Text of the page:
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If you ask a Yale College graduate from the last quarter-century about the best place to find a decent meal on campus, you’re likely to hear “SOM.” The airy dining hall at the School of Management, officially known as Donaldson Commons, feels more like a take-out lunch shop in a big city than a university cafeteria. It makes salads and sandwiches to order and, at a counter called “Supply and Demand,” serves a rotating menu of stir-fries, omelets, and other daily specials. Even as the dining halls in the residential colleges have gotten better in recent years, Donaldson has remained a destination.
Aside from the food, though, most Yale undergraduates don’t give much thought to SOM. It does not inspire the same fervid dreams of future admission as the Law School or the School of Architecture, and it sits away from central campus, up on Prospect Street. It’s not just undergraduates, either, who tend to overlook SOM. In its 31 years of existence as the university version of a business school, it has never managed to achieve the prominence of Yale’s other graduate schools. SOM rarely cracks the top ten in national rankings. It can compete with Carnegie Mellon and Cornell for incoming students, but doesn’t come close to holding its own with Harvard, Stanford, Chicago, Northwestern, Columbia, MIT, or Penn.
This was the reality facing President Richard C. Levin and a search committee more than two years ago as they were looking for a new SOM dean. One top candidate—David M. Kreps, a senior associate dean at Stanford Business School—had already turned Yale down, according to faculty members. Another—a former Stanford professor named Joel Podolny, then on the faculty at Harvard—was also telling the committee that he wasn’t interested. The search was starting to drag on.
In the winter of 2005, Levin picked up the phone and invited Podolny, still shy of his 40th birthday at the time, to come down to New Haven and talk casually over a couple of sandwiches. “It seemed hard to turn down the president of Yale for a sandwich,” Podolny says. He made the drive from Cambridge on a snowy day in February and listened to President Levin’s pitch. Four months later, Podolny walked into Evans Hall as the sixth dean of SOM.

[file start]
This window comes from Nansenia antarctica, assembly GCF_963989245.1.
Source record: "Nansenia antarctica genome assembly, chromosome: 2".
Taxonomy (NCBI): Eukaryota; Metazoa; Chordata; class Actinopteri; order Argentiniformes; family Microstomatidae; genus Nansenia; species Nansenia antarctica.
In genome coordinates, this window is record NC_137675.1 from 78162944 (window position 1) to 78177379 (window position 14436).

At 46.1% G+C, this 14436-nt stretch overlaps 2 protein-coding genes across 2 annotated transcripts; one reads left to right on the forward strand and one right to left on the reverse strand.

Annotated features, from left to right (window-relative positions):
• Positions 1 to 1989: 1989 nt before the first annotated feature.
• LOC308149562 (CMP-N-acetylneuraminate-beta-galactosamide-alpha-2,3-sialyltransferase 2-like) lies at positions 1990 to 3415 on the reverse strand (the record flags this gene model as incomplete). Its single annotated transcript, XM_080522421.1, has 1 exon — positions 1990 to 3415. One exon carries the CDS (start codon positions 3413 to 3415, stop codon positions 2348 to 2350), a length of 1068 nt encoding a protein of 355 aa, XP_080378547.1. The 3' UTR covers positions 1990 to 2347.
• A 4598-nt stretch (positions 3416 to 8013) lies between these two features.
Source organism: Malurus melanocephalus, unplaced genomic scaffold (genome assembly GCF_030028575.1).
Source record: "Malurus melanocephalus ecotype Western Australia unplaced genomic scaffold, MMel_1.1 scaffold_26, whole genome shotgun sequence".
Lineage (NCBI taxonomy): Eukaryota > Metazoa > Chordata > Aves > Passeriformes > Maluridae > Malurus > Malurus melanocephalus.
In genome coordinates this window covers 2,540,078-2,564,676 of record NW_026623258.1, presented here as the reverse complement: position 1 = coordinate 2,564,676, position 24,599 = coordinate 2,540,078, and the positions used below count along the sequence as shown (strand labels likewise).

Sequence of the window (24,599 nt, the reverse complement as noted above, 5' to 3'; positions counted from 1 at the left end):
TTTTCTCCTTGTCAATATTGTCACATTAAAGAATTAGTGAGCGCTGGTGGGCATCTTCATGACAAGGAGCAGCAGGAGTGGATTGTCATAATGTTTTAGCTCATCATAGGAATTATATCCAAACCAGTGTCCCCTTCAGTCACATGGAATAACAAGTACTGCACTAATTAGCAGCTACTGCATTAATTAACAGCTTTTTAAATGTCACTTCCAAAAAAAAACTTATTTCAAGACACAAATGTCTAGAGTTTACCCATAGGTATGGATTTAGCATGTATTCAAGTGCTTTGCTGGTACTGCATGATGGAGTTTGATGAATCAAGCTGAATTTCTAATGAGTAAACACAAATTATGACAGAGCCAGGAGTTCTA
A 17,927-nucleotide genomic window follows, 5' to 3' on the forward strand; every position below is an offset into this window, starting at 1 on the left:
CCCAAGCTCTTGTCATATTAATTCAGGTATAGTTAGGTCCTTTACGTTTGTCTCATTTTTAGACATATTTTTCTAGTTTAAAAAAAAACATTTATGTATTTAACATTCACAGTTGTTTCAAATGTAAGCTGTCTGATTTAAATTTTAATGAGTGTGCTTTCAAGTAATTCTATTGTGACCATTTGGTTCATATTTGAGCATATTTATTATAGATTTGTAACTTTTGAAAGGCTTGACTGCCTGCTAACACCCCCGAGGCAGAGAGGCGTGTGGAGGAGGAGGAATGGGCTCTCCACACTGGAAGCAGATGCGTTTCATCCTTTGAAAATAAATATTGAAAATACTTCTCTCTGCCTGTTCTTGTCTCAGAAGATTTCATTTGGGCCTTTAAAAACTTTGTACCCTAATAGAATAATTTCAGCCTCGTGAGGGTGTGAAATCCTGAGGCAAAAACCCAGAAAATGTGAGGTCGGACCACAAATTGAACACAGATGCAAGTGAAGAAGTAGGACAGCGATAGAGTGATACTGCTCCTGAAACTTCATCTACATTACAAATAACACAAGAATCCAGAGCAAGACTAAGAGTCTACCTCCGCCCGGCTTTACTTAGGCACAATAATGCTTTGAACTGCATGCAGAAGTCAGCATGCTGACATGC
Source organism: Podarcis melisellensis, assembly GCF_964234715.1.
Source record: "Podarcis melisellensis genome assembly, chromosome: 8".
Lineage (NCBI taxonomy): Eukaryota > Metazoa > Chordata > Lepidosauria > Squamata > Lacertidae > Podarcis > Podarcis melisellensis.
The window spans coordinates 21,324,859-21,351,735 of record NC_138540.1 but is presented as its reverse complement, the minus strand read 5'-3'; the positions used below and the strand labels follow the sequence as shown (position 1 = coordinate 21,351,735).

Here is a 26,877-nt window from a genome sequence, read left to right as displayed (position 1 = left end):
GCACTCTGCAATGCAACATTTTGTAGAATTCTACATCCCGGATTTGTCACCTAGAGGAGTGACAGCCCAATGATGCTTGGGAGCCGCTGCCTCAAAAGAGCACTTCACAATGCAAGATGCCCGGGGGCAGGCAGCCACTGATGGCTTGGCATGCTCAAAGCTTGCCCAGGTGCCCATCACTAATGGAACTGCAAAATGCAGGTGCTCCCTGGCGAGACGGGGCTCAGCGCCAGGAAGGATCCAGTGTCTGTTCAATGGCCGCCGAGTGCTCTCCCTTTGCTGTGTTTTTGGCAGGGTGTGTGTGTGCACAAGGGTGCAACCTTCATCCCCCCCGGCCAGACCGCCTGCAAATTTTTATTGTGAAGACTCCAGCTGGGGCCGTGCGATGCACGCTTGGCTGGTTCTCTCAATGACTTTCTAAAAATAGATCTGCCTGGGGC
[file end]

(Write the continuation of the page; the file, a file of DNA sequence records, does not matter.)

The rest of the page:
The two years since his arrival have been a whirlwind of change, coming at a pace that is rare at any university, let alone one as tradition-bound as Yale. In his first year, Podolny and the faculty ripped up the core curriculum for first-year students, abandoning the traditional subjects of finance, marketing, and the like. Starting last fall, students began taking a new core of interdisciplinary courses, with names like “Employee” and “State & Society,” designed to prepare them for business careers that are rarely confined to one function anymore. “Yale is trying to create leaders in the service of society,” Podolny says. “And the disciplinary silos are about teaching people to play functional roles, not about preparing them to be leaders.” Robert L. Joss, the dean of Stanford Business School, who made Podolny one of his deputies in 2000, calls the overhaul “extremely ambitious.”
After graduating from high school in Cincinnati, Podolny spent his entire pre-SOM career on the Harvard and Stanford campuses: college and graduate school at Harvard, a swift rise through the faculty at Stanford, and then back to Harvard in 2002. Those two universities have the world’s two most prestigious business schools, and they attained their position in large part because of curriculum innovation. In the 1920s, Harvard Business School pioneered the case-study method, which continues to dominate MBA teaching. Stanford helped integrate social sciences—economics, sociology, and psychology—into management education in the 1960s. If Yale were going to close the gap with them, Podolny figured that it would have to do so by re-imagining business education. (Since arriving in New Haven, he has also read up on Yale Law School, another innovator.) As Levin says, “Both Harvard and Stanford, in a way, achieved their permanent reputation through curricular reform, almost curricular revolution.”
Of course, the notion of reinventing SOM will sound familiar to anyone who knows a bit about the school’s history. It has repeatedly attempted to transform itself into an elite place while remaining more or less true to its original mission as the business school with a conscience. Yes, it trains investment bankers, but it also trains future leaders of museums and foundations, some of whom may have first spent some time as investment bankers.
Back in 1996, shortly after the appointment of Podolny’s predecessor, Jeffrey Garten, President Levin said to this magazine: “I believe SOM should be first-rate or it shouldn’t be prolonged, but I’m optimistic we’ll see significant progress in visibility and prominence in the next five years. That’s the target, and I think we’re well positioned to make a run at it.”